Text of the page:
Captain America: The SUPER Winter Soldier
"Fight your way to the front."
Hello friends, I've delayed the inevitable crapocalypse to bring you more good movies today, although in doing so I have ushered in the actual apocalypse, because today's movie is all about the world after we fuck up the environment in a new, unexpected way. Normally it is in an effort to annihilate one another that humanity ushers in an ice age and then is nearly wiped out entirely, but in Snowpiercer, today's feature presentation, it is in an effort to repair the environmental damage mankind has already caused that they usher in the end of life as we know it. The basic premise is that in 2014 scientists engineer some chemical or particle that will allow them to cool off the Earth, and thus counteract the ecological devastation mankind has wrought. Well they're right, and the particle lowers temperatures. As you might guess from the title, the particle lowers those temperatures waaay wayyy down, and soon everything is trapped in a frosty ice age, and everyone is dead. Almost everyone that is. A small population is sustained on the Snowpiercer, a 100ish car long train that is run by a perpetual motion engine, and that travels in an unending circuit around the frozen world. Some people are lucky and live up front, where its a nonstop masque of the red death style party/orgy while others in the tail live in the most abject and miserable kind of squallor imaginable. The whole operation is overseen by Wilford, the enigmatic and reclusive overseer, who watches the engine and ensures its continued function. This system, as you can no doubt imagine, isn't super great for the people at the back of the train, who live in cramped conditions and survive off of disgusting protein bricks, that I won't tell you what they are because THAT'S HALF THE FUN MAN COME ON.

Meet my best friend.
Among the tail-end dwellers is Curtis (Chris Evans, our shining Captain America), a man with a plan, who is organizing an uprising with the help of other tail dwellers, including his friend and de facto second in command Edgar (Jamie Bell remember when he was an asshole in Jumper?). They plan to storm the guards and attack the front of the train, in the hopes of seizing control of the engine and thus, control of the entire train (which for all intents and purposes is the entire world). In the process of travelling from one end of the train to the other, Curtis and company are treated to a ton of totally surreal and fucked up shit, from grisly axe battles to indoor train aquariums. It is predictably weird, and gives us a glimpse into a seriously messed up world. Curtis is helped along by a stoner Korean guy who designed all the door locks, and his equally tweaked out daughter. What becomes increasingly apparent as the movie wears on is that everyone in it is basically coocoo for cocoa puffs, to some varying degree.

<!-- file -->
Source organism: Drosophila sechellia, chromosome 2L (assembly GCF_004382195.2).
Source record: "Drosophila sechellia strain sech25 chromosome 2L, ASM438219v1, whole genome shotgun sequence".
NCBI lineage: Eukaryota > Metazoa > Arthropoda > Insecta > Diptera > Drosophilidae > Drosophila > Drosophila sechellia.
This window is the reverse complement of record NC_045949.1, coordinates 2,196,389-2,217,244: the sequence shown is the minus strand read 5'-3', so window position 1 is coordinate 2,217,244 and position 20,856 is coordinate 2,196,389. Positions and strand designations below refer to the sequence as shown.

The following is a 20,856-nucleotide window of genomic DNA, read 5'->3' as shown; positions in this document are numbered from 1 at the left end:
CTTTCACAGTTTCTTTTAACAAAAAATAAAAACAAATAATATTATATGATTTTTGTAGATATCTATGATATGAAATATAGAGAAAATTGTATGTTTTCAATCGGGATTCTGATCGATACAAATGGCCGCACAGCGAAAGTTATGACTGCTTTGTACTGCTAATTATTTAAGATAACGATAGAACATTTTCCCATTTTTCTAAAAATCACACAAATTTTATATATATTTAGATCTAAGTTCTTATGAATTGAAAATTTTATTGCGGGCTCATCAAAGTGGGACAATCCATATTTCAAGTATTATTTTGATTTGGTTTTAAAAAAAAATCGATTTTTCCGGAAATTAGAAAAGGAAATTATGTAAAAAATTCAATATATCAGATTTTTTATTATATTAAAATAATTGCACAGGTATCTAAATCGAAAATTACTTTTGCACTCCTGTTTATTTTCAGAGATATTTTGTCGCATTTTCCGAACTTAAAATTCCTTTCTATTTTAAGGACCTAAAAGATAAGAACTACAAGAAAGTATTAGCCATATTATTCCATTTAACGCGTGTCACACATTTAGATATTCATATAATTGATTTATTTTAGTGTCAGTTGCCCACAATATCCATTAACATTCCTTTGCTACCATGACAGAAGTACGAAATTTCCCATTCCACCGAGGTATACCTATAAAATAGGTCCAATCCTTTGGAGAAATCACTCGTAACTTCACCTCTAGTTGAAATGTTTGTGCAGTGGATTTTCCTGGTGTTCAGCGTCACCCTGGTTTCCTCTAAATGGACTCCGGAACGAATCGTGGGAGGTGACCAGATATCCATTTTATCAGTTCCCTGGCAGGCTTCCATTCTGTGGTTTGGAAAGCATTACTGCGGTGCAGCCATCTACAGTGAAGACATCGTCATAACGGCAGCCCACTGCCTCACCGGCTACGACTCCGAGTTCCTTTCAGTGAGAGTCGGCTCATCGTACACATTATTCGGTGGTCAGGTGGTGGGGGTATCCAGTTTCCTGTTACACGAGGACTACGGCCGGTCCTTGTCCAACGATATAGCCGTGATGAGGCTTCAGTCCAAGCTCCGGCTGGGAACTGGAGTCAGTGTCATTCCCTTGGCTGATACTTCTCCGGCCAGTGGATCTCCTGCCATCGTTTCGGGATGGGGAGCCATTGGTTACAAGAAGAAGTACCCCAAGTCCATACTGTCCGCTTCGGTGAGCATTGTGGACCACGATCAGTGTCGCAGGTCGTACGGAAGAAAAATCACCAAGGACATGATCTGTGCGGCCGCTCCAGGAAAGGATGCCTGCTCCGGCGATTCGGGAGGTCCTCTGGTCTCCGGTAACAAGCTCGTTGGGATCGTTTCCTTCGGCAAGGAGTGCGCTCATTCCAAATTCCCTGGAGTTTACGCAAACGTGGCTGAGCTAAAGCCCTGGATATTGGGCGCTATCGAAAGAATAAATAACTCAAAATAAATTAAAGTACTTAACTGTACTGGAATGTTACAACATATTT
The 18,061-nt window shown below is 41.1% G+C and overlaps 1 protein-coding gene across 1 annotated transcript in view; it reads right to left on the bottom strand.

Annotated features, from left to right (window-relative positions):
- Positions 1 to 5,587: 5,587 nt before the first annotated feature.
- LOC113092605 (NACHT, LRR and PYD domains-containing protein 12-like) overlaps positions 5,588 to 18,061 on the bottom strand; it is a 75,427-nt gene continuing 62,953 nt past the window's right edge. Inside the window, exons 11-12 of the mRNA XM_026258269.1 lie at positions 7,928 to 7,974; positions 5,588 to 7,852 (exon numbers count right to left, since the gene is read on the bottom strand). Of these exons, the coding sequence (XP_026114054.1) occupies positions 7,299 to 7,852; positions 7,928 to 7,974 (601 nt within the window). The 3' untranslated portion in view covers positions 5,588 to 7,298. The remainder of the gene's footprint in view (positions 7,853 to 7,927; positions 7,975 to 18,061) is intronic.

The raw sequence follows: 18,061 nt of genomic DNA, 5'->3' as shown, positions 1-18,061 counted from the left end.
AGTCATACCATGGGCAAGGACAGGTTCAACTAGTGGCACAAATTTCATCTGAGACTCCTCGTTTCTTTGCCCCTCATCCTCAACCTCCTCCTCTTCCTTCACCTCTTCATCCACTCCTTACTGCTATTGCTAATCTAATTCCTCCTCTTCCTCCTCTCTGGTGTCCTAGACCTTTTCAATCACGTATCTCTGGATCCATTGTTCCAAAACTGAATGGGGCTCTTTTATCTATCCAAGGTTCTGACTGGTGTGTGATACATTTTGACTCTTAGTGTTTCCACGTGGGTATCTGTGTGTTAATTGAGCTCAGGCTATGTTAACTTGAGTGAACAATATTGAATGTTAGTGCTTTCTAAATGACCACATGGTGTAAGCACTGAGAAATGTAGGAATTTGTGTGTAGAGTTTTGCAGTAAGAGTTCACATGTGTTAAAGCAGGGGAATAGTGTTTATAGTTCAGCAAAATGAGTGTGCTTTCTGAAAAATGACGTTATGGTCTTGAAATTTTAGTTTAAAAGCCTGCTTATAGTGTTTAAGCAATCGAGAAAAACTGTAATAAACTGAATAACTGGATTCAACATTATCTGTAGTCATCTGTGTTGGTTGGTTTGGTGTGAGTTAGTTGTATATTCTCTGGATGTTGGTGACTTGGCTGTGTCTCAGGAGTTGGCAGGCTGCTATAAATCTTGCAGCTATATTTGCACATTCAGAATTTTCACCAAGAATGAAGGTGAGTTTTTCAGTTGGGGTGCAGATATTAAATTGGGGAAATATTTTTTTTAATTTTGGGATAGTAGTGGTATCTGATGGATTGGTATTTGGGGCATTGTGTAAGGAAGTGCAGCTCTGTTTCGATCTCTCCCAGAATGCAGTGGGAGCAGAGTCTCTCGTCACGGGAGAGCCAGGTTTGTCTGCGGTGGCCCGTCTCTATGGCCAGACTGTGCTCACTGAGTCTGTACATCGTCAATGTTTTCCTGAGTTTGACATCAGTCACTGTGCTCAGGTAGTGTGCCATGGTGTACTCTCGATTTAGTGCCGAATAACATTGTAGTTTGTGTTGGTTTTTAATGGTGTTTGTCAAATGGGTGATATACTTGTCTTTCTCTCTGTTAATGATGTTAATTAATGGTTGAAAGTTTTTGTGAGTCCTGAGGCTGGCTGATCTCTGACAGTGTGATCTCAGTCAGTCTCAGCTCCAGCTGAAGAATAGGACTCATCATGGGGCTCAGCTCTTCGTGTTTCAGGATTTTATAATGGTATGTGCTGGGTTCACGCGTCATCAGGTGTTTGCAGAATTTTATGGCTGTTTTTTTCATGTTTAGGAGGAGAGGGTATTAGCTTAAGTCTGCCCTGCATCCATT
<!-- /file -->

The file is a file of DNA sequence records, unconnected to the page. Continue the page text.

Let me axe you a question.
Snowpiercer was adapted from a French graphic novel, with a roughly similar premise, and was actually produced in South Korea (there also it was to receive its only wide release, thanks to the ruthless decrees of Harvey Weinstein) As a French comic adapted into a movie by a Korean director I'm surprised it had any plot at all, and wasn't just dirty people staring vacantly for the ENTIRE movie. As it stands they only do that for some of the movie. This premise was super interesting to me because it is very novel, both the cause of the end of the world and the method that mankind uses to try and evade it are... unique for sure, and cause a lot of hard looks at human nature and what people do when they are trapped inside a fast moving metal object and they are hungry (the answer is they start eating each other). The whole movie, despite certain hopeful elements, I thought is really dark if for no other reason than that it suggests people are incapable of learning from their mistakes. Mankind nearly wipes itself out, and then the remnants spend their time oppressing and murdering each other on a train. Not that sunny of a proposition right?

Tilda Swinton lookin' foxy tonight!
I think the movie is less about the end of the world to me though and more about how people cope with what they perceive as the world when they are trapped in a closed group. I don't believe that no one else on the Earth came up with a better way to ride out a long cold climate change other than a fucking massive train running in a circle. So really the movie just shows what everyone knows happens when one guy has all the power and people think there's no way out. They all go fucking nuts and there is inevitable blood. As an antagonist Wilford is very interesting, and while I sort of figured the movie would end the way it did, I was surprised a number of times by things that happened along the way, and its the journey that matters most right? In this case you'll be taking that journey on a really long train. In a circle. Forever.

I recommend you check this one out if you enjoy weird post-apocalypse, or if you are just in love with Chris Evans which, I mean really why would you NOT be right? I don't think there currently IS a legitimate source distributing this, other than the SLIGHTLY wider range of theaters that are now showing it thanks to its critical success, but when this one comes out on DVD or Blu-Ray or Laserdisc or whatever definitely pick it up and give it a watch. I promise that people get killed with axes. That's all for today! Join me next week, when I make good on my earlier threats.

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